In FIG. 13 a pulse applied to both the P and S lines synchronously, causes the first SCR 1320 to forward conduct and to apply a voltage to the gate of the second SCR 1318. By maintaining a relatively small residual bias voltage on the P line, both SCR's can be held in a forward biased “on” condition indefinitely. By minimizing this bias voltage, only a small amount of current flows through the heater resistor 1322, which is deposited into the interior portion of one of the annular sections shown in the aforementioned figures.
The first pulse applied to the P and S terminals acts only to turn on the first current switch circuit 1308 (comprised of the two SCR's 1318 and 1320 and the transistor 1316.) The subsequent current switching stages are not affected because at the instance of the first pulse and throughout its duration no signal is available at the gate of the first SCR 1324 of the second current latching circuit 1310. Similarly, because there is no potential available at the cathode of the SCR 1324 the second SCR 1326 of this second current latching circuit 1310 can also not turn on.
Once the first SCR current latch 1308 is turned on, another voltage pulse is applied to the gate 1328 of the SCR 1324 such that upon the application of another subsequent voltage pulse to the P terminal, SCR 1324 will also turn on forward conducting and applying a voltage to the cathode of the SCR 1326. If a pulse is simultaneously applied at the S lead, transistor 1330 will also turn on causing the SCR 1326 to forward conduct driving current through yet another heater resistor 1332.
During the occurrence of the first two pulses, the third current switch stage 1312 remains deactivated because the gate of the SCR 1334 had no voltage applied to it nor did the gate or cathode of the SCR 1336 have any bias voltage applied thereto.
On the application of a third synchronous pulse to both the P and S leads, the third current switch stage 1312 also will turn on also driving a small amount of current through the third heater resistor 1338.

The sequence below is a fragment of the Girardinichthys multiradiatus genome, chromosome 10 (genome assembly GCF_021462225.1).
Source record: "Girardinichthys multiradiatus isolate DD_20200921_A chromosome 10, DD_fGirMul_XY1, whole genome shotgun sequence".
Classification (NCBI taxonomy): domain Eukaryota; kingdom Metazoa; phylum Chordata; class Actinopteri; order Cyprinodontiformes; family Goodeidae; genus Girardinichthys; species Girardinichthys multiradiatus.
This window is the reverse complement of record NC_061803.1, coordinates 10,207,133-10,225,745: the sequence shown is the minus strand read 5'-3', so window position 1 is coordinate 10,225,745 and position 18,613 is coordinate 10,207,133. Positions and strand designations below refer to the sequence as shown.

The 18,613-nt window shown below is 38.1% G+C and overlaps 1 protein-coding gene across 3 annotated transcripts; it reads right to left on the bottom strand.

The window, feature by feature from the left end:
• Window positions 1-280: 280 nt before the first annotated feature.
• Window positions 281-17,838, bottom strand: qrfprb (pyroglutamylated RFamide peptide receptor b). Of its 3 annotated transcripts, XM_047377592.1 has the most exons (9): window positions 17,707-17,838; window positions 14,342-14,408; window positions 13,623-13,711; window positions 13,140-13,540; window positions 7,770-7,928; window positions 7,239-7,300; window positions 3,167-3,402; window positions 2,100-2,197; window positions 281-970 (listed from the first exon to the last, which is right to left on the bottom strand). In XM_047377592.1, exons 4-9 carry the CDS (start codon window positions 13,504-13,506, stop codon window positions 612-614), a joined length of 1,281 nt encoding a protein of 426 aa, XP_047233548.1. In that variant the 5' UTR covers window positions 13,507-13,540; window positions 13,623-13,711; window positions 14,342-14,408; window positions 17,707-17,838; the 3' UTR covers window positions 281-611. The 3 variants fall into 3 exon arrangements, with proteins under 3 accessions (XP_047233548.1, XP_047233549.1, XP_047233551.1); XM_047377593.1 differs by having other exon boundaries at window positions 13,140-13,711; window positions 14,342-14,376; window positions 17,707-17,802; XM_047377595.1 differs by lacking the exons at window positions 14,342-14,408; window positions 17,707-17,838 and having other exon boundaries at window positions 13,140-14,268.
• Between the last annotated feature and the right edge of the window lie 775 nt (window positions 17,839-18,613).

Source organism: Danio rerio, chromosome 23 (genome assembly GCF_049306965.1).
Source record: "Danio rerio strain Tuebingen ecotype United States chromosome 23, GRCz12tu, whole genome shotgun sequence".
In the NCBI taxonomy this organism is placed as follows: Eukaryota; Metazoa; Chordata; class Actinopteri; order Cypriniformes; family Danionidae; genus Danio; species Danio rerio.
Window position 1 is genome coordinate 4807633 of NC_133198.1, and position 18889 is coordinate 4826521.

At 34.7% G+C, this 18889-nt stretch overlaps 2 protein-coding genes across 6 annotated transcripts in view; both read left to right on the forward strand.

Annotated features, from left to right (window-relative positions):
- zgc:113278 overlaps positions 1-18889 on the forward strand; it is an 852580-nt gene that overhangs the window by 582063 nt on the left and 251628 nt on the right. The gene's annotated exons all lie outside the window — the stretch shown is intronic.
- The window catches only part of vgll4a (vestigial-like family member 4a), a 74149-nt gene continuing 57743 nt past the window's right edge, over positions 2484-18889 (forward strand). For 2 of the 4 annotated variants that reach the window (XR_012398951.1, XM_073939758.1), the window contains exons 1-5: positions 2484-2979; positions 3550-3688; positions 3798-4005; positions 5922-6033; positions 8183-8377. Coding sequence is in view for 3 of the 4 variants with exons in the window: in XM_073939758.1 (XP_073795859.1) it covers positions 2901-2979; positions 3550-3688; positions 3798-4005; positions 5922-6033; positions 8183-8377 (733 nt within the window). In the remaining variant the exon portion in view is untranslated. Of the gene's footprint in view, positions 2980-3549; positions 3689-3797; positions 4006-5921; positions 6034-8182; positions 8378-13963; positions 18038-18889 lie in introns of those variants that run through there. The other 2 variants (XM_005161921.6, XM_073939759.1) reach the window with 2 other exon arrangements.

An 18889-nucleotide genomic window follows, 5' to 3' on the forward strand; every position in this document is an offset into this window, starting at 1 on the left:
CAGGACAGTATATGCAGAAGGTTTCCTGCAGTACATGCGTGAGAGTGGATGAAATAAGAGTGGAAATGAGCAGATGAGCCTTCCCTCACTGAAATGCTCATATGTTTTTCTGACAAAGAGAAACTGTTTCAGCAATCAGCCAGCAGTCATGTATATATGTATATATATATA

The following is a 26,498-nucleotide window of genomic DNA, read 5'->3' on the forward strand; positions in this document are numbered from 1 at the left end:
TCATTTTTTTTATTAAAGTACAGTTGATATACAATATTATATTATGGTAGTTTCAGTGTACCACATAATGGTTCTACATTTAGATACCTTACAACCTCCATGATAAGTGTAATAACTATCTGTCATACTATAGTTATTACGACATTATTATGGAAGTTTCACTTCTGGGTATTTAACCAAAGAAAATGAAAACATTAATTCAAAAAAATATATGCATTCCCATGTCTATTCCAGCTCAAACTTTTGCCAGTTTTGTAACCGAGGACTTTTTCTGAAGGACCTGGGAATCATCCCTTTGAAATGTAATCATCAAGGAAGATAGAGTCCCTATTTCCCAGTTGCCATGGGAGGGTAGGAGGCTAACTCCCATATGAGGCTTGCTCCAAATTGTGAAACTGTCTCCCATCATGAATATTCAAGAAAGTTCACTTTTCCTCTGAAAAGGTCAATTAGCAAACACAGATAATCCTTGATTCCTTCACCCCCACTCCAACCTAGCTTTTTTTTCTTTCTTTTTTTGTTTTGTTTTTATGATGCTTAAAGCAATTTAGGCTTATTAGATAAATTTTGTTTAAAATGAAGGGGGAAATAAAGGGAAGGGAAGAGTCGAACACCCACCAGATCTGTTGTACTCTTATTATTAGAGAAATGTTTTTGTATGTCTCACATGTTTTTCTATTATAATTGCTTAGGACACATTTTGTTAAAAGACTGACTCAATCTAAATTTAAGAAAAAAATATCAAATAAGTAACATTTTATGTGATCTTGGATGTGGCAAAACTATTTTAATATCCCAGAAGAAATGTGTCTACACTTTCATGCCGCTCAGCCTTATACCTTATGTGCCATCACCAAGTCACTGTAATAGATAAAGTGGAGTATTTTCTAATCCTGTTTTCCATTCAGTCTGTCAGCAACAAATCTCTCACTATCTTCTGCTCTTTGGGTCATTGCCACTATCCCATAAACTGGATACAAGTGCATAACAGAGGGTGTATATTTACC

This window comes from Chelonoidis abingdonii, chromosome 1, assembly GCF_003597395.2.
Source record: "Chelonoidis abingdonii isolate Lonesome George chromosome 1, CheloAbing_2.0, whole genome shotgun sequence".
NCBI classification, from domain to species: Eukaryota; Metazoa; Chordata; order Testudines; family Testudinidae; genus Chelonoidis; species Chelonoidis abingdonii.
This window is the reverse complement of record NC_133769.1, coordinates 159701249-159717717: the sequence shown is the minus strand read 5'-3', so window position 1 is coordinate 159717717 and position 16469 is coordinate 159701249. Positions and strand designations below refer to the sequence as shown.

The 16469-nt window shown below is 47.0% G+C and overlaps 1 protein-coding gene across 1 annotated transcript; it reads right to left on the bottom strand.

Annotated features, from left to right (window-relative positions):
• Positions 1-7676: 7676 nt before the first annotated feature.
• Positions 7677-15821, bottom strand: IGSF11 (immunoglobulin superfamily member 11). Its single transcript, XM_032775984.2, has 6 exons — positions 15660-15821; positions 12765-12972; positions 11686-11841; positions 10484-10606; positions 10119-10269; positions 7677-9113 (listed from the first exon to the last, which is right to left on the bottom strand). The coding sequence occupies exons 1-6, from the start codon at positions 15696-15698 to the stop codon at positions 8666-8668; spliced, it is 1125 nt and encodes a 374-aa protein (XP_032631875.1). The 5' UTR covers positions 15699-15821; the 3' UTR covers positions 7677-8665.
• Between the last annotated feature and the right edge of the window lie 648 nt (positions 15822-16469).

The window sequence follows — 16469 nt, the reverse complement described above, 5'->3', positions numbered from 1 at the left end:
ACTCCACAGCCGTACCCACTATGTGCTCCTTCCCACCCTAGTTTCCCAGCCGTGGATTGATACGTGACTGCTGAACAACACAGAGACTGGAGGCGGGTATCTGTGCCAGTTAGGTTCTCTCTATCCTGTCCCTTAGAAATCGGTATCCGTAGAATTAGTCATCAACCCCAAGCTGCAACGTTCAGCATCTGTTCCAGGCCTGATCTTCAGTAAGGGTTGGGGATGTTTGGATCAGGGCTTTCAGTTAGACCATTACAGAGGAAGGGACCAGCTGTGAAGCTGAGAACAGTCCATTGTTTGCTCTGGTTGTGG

In like fashion, subsequent stages of the totem pole arrangement shown in FIG. 13 can be latched to an on state whereby the SCR's are put into a forward biased conducting state driving current through the heater resistors coupled to the cathode terminal of the second SCR stage of each current latch. The pulse train applied to the totem-pole connected current sources can be considered to a stream of addressing pulses in that the precise timing, duty cycle and frequency of the pulses can select which current driving circuit is latched on. After they are latched on, a small bias voltage can maintain the SCRs in the on state but if that bias voltage is kept relatively low, it will not produce currents through the heater resistors that is sufficiently large to vaporize ink in the capillary tubes where the resistors are deposited.
By applying a large-amplitude voltage pulse to all of the SCRs, those in the on state will deliver significant amounts of current to the heater resistors. Fluid in contact with the resistors will be vaporized and ejected from the capillary tubes onto the print medium. The firing voltage and current might need to be one to two orders of magnitude greater than the control pulses.
By appropriately selecting the pulse width and the frequency of the control pulses applied to the P and S lines, it is possible to individually address individual current latching circuits to either an on state or to remain in an off state. Distributed capacitance and inductance existing between the various elements of each current latch will determine the time constant needed to be counted for in the frequency, duty cycle, and voltage level of the pulse train used to address the individual stages. Once the stages are latched to an on state, the magnitude and duration can be determined from empirical data.
By individually addressing the current switch stages 1308, 1310, 1312 and 1314 it is possible to individually address individual current latching circuits that could be formed into the interior regions or on the surfaces of a glass substrate formed using the methods described above by sintering, drawing and slicing and thereafter vacuum depositing the SCR's, transistors and heater resistors onto either the surfaces of the glass structure or into the interior portions of the nozzles themselves.